But this number of opponents is carried over to both LAN and online play, which will surely be awesome. Unfortunately a technical fault with the demo units meant we couldn't get stuck into a multiplayer game. Online tournaments and extra download content is also planned, and well as full support for PS3 Home.
Outside of the multiplayer, the full game will pack the usual arcade, quick race and time trial modes, as well as a the main Ferrari Challenge Season mode, which gets you playing challenge weekends in different venues.
In these weekends you set times in qualifying rounds then hit the course to claim victory and earn new Ferrari Battle Cards. These card, most importantly, unlock a new car for you to drive, but they also double up as part of a quirky little battle card mini-game, which is basically a multiplayer top trumps game.
A right looker
Just like the real cars, presentation is clearly a priority of the game, too. Even from the title screen, high-res renders of the shiny red cars whoosh around in the background, before kicking you into in-game visuals, which are equally as slick. The cars are, as you'd expect, absolutely spot-on, with acute detail in the car interiors and wheel arches, and that shiny red paint with the over exaggerated shine common in the current generation of racers.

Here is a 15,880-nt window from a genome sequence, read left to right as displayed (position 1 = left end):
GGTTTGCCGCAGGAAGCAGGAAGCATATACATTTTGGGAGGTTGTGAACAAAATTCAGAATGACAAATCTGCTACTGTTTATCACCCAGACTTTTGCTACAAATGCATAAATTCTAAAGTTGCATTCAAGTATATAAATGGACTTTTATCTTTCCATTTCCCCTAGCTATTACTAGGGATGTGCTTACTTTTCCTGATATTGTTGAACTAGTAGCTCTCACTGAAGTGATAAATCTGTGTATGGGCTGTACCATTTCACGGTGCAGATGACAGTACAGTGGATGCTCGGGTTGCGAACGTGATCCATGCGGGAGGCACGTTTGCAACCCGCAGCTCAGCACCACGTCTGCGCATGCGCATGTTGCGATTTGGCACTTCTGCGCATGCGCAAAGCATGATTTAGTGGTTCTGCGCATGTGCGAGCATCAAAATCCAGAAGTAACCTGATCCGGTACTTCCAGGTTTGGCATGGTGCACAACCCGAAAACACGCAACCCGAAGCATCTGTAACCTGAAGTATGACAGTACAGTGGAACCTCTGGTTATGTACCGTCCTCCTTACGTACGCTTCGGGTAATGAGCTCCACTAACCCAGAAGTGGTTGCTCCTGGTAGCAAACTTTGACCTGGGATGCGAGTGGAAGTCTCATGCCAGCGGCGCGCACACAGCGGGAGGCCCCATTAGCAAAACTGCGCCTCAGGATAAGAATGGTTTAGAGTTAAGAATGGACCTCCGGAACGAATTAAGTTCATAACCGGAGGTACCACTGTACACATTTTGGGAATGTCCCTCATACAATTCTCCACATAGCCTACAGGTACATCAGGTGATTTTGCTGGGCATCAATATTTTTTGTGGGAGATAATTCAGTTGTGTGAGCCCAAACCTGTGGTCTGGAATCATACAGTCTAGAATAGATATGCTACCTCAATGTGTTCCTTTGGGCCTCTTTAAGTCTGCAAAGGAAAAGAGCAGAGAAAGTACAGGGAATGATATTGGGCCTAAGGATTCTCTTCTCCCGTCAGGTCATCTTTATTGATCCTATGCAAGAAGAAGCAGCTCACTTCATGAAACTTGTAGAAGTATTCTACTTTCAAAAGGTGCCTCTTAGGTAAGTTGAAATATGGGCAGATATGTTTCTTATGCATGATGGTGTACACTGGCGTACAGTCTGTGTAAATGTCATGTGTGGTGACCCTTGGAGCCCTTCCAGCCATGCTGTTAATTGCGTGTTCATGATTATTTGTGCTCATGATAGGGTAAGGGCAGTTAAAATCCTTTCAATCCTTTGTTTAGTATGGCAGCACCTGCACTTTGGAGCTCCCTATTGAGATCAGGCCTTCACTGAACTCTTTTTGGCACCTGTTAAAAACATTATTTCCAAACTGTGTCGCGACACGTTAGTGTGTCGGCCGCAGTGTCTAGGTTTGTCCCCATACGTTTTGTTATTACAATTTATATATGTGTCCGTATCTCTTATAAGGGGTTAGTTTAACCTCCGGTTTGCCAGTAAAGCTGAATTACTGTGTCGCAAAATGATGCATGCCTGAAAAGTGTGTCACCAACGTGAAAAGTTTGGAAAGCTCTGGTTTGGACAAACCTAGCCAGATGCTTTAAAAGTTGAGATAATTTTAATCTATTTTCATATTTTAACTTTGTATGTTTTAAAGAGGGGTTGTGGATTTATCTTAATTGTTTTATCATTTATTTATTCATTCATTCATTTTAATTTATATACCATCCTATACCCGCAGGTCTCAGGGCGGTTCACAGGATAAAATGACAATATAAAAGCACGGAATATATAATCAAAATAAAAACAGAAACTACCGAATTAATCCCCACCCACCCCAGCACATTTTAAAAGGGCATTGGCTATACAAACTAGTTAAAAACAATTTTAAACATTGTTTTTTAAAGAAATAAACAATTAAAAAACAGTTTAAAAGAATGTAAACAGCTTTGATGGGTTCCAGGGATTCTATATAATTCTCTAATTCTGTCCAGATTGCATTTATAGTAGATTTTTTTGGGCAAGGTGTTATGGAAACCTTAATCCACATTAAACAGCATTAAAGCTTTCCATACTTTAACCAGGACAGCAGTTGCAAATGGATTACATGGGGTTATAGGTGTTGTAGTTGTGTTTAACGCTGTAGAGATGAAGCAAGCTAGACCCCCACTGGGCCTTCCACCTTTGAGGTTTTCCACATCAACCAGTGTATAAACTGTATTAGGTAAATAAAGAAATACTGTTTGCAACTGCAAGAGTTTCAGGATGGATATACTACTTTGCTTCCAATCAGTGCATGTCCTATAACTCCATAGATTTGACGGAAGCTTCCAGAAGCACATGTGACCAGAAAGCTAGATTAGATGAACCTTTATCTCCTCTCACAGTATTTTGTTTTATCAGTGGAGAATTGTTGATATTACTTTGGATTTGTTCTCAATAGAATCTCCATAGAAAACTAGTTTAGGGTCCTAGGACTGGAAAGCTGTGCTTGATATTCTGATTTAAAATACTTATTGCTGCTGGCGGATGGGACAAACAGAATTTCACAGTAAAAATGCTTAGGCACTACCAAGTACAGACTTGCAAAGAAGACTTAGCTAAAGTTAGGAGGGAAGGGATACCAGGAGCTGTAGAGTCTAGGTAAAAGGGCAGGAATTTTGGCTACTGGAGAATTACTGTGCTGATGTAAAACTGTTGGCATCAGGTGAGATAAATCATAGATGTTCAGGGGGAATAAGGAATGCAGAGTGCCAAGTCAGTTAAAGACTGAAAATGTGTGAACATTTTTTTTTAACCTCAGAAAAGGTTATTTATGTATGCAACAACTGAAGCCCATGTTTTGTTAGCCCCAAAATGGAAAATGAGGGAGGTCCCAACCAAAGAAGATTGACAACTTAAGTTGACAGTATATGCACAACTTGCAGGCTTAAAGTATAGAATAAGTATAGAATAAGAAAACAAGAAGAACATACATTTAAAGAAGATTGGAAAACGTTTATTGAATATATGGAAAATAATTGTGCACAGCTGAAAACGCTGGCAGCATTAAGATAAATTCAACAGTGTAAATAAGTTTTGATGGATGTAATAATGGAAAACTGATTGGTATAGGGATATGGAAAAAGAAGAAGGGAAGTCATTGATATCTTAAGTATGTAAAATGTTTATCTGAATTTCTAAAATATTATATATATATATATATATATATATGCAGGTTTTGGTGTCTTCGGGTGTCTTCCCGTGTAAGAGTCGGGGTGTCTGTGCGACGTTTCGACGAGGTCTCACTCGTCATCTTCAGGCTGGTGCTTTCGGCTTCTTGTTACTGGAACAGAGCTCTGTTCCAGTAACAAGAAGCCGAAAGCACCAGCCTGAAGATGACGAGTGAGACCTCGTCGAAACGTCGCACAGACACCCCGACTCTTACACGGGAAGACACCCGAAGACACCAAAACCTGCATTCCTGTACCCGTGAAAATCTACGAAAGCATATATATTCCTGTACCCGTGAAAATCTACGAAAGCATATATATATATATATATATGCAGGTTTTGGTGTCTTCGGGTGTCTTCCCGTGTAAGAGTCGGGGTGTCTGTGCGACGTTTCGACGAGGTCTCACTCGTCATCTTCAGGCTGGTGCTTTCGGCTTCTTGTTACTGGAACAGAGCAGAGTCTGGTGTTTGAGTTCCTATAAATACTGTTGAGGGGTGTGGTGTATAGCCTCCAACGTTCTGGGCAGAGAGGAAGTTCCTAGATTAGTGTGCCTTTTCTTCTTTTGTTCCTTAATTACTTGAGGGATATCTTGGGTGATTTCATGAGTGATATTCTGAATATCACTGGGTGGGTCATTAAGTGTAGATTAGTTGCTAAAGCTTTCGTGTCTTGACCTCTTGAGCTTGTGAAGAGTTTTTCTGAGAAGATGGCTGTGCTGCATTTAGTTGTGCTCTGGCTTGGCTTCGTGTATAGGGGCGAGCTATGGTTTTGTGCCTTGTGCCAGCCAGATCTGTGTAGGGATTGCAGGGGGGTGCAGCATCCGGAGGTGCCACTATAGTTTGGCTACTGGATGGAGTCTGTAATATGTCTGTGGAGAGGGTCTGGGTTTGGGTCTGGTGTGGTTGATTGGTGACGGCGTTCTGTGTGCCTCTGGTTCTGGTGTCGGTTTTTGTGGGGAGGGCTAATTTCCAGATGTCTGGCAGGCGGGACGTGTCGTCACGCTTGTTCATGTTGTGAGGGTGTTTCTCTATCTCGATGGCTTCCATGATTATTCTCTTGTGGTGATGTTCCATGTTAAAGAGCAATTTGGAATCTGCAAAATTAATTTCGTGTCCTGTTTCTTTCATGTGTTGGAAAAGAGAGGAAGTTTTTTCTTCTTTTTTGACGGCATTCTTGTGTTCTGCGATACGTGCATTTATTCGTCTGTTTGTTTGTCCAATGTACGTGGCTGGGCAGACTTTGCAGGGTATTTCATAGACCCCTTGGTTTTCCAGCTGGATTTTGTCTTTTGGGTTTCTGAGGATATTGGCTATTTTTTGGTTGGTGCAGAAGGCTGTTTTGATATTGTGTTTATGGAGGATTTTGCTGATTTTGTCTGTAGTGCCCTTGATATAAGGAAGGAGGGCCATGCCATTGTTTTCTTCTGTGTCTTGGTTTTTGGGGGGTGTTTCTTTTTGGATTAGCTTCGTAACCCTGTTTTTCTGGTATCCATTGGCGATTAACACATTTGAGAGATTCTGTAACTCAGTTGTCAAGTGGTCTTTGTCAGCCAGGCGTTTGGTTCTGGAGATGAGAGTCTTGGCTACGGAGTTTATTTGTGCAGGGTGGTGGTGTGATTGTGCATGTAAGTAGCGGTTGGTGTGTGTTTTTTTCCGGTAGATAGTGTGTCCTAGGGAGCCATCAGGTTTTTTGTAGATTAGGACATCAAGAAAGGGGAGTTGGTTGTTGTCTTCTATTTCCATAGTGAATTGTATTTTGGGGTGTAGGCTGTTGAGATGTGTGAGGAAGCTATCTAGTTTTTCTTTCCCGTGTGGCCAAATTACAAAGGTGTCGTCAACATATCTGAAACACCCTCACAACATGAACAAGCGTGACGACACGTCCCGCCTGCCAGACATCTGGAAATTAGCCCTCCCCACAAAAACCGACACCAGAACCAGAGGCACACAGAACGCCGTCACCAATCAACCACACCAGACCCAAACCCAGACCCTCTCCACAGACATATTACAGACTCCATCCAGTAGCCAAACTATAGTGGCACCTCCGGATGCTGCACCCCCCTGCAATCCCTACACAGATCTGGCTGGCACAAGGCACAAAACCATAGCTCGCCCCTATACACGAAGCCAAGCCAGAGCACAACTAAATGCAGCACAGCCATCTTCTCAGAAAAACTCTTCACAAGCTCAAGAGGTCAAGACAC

It's impressive to see the game render 16 of those bad boys on the track, maintaining 30 frames per second even if you're at the back of the pack and all the cars are on the screen at once.
The courses look great, too. The cars in Forza look excellent, but these are offset with bland, boring-looking environments that are clearly sacrificed to allow the game to run at that silky 60 frames-per-second rate. But FC's lower (but still sufficiently smooth) frame rate means it frees up the PS3's processors to churn out far more environmental prettiness, and it does, with a considerable number realistic trees lining the course, leaves falling onto the track and spectator stands filled with cheering people.